Buying a top

yahoo buyback from third point is a bad idea
Sponsored By:

$1.16B Yahoo Buyback From Third Point Is a Dumb Idea

Yahoo (YHOO) just announced plans to repurchase 40 million shares from Third Point at $29.11 a share, and Reuters is reporting that three directors nominated by Third Point have submitted their resignations.

What a dumb idea.

Yahoo was trading just a hair from yet another 52-week high at the end of last week … so now is the time to buy back shares from a big investor? After a 76% surge in the past 12 months and a 40% run year-to-date in 2013?

Execs at Yahoo probably think the run is justified, despite the fact that nothing has changed at the company other than handing the reins over to Google (GOOG) guru and media darling Marissa Mayer and making a $1.1 bid bid for blogging platform Tumblr. But the company’s Q2 earnings showed the same problems as always: weak display advertising rates, no long-term vision, ugly forecasts for revenue and profit, trouble with mobile …

And now is the time to buy back shares? At this price?

Yahoo certainly is not the first company to botch a big buyback plan. (Though they are reclaiming shares from Third Point, that’s essentially what this is — a Yahoo stock buyback.) Consider Apple (AAPL), which announced its first-ever stock buyback plan in early 2012 to the tune of $10 billion. It executed its first purchases at around $600 a share in October 2012 — and shares haven’t traded that high ever since.

It’s not just tech stocks, either. Another dumb buyback plan in 2012 came from midcap coal stock Cliffs Natural Resources (CLF), which spent about $290 million — 10% of its current market capitalization from 2010 to 2012 — according to Institutional Investor … and has seen shares drop 60% in the past 12 months.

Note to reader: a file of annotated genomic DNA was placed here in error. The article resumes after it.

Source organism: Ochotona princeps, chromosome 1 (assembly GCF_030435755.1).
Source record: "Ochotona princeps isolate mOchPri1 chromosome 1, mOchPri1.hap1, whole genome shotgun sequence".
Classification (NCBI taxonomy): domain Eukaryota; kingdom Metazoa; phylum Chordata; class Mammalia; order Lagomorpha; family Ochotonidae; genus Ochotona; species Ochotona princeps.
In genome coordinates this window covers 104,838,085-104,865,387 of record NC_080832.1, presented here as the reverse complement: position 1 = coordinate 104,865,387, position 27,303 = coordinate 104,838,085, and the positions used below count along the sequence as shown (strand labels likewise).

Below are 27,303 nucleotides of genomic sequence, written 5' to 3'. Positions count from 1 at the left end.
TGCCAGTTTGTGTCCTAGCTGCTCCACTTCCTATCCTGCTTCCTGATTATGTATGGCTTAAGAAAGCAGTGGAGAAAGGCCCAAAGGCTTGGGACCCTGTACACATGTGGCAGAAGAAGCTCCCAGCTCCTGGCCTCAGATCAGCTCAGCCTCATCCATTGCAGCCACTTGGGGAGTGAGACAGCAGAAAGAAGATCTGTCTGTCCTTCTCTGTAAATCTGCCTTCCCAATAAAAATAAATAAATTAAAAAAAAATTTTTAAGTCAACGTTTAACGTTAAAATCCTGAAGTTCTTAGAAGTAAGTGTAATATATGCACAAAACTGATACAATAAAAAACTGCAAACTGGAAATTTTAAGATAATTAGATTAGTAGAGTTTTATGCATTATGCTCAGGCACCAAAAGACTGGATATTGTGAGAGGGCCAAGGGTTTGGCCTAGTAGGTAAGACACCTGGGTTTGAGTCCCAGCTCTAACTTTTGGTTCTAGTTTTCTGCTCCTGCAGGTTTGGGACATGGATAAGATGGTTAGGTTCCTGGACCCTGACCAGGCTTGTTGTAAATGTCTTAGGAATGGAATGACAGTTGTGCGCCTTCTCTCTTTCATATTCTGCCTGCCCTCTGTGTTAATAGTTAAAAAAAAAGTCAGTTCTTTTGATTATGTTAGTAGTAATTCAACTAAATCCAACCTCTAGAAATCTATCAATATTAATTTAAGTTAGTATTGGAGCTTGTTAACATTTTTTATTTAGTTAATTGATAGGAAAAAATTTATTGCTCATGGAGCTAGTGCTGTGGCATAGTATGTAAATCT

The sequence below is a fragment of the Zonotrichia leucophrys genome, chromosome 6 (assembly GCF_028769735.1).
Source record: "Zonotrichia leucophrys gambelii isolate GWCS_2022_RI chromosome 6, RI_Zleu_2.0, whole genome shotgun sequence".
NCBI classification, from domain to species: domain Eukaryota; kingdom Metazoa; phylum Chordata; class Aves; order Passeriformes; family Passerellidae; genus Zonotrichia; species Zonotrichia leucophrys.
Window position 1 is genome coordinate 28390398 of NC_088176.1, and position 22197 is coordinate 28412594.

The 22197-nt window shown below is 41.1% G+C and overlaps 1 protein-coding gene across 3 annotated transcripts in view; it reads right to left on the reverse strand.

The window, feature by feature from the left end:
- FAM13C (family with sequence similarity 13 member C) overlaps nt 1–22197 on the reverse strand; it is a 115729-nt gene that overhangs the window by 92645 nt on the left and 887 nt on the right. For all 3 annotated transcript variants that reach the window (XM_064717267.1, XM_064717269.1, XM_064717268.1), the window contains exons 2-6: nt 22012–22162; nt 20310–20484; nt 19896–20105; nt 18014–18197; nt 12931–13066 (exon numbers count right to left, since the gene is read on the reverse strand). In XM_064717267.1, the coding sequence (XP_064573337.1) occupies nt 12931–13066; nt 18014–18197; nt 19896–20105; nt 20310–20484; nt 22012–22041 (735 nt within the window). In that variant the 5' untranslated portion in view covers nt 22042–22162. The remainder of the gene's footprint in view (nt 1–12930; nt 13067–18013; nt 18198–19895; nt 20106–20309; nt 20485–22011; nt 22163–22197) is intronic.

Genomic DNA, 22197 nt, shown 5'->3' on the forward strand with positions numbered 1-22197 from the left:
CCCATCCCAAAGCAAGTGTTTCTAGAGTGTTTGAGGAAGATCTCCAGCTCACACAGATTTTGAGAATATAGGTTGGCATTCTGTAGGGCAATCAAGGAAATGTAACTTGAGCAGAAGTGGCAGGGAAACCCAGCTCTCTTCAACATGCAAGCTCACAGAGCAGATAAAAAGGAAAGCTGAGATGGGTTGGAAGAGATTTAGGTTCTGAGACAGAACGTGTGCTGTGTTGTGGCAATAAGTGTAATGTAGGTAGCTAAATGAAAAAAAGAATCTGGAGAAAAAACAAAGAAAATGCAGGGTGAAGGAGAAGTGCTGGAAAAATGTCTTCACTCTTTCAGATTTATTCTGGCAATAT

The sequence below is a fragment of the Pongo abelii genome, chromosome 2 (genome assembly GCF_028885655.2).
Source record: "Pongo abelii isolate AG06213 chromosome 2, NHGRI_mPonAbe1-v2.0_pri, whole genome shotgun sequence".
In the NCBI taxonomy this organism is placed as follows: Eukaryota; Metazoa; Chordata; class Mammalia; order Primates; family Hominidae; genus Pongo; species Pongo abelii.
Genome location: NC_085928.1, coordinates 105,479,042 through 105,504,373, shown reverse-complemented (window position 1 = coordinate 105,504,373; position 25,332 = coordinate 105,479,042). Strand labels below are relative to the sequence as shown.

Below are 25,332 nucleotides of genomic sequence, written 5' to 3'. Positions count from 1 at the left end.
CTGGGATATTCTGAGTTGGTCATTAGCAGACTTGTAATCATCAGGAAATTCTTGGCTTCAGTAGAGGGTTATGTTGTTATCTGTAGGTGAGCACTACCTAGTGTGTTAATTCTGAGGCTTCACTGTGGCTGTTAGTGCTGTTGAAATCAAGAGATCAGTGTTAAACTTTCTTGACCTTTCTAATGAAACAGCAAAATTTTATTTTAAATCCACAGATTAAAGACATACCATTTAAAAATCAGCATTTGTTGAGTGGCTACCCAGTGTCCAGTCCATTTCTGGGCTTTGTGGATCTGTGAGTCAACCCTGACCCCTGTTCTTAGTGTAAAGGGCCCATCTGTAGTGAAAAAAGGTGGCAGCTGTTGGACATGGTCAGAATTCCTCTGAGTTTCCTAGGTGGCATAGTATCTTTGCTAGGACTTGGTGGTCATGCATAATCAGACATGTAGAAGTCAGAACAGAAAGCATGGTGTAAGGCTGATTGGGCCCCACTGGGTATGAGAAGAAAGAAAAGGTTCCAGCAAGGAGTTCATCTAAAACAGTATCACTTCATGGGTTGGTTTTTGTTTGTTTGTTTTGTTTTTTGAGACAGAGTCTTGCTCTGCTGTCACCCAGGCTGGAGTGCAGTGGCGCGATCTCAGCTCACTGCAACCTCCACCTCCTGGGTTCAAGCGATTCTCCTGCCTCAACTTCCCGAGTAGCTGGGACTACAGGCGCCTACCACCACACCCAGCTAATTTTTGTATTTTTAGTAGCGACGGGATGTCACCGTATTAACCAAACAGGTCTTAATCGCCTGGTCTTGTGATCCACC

This decision is going to wind up being a very painful one for the board and for CEO Marissa Mayer … especially considering Wall Street has been giving the company a whole lot of love without a whole lot of substance behind the YHOO stock rally.

Of course, I could be dead wrong. Stock buybacks can naturally juice earnings per share by reducing the “S” in that EPS equation, and that could fool investors. And separately, there have been a number of turnaround buyback stories of note lately that have worked wonders for shareholders. Consider Seagate Technology (STX), the embattled disk drive stock that spent $3.5 billion from 2010 to 2012 on buybacks, only to see shares surge 76% in the past 12 months and 220% since summer 2011.

But Seagate’s buyback was timed at the bottom, not at a peak like YHOO stock. And furthermore, financial engineering can move the needle a little bit via stock buybacks but can’t fully wallpaper over some of the holes in Yahoo’s declining ad business.

At first glance, this seems $1 billion poorly spent to me.

Related Reading

Jeff Reeves is the editor of InvestorPlace.com and the author of “The Frugal Investor’s Guide to Finding Great Stocks.” Write him at editor@investorplace.com or follow him on Twitter via @JeffReevesIP. As of this writing, he did not own a position in any of the stocks named here.

Get The Slant delivered to your inbox every day!

Comments